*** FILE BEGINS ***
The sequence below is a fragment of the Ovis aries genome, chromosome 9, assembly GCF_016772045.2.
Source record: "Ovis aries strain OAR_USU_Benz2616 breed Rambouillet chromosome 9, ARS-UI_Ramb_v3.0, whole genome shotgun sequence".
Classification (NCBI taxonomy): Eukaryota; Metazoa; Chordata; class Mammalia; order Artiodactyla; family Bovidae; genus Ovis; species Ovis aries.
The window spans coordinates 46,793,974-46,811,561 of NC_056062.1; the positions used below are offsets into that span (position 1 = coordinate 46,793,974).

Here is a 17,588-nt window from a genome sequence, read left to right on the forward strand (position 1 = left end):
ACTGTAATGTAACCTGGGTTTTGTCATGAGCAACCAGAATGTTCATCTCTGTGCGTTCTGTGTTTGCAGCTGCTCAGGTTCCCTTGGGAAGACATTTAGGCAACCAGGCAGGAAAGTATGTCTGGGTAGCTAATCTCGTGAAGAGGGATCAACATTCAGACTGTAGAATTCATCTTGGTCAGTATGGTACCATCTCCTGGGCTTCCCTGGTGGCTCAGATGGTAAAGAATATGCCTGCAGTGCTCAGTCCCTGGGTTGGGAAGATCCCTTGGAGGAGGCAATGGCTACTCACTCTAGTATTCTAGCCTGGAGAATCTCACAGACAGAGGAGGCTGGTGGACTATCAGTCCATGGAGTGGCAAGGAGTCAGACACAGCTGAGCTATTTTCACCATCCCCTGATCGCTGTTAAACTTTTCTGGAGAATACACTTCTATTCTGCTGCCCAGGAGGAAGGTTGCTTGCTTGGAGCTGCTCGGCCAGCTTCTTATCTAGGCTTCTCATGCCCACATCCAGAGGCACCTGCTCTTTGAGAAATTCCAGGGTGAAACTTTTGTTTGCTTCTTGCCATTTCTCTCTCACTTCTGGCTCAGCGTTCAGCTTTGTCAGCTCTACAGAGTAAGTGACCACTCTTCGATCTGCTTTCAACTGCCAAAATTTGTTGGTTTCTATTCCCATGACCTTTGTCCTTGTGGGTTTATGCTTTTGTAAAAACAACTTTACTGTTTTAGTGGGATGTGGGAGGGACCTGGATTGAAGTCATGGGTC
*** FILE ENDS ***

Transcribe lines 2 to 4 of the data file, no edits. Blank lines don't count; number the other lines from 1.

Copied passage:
Source record: "Ovis aries strain OAR_USU_Benz2616 breed Rambouillet chromosome 9, ARS-UI_Ramb_v3.0, whole genome shotgun sequence".
Classification (NCBI taxonomy): Eukaryota; Metazoa; Chordata; class Mammalia; order Artiodactyla; family Bovidae; genus Ovis; species Ovis aries.
The window spans coordinates 46,793,974-46,811,561 of NC_056062.1; the positions used below are offsets into that span (position 1 = coordinate 46,793,974).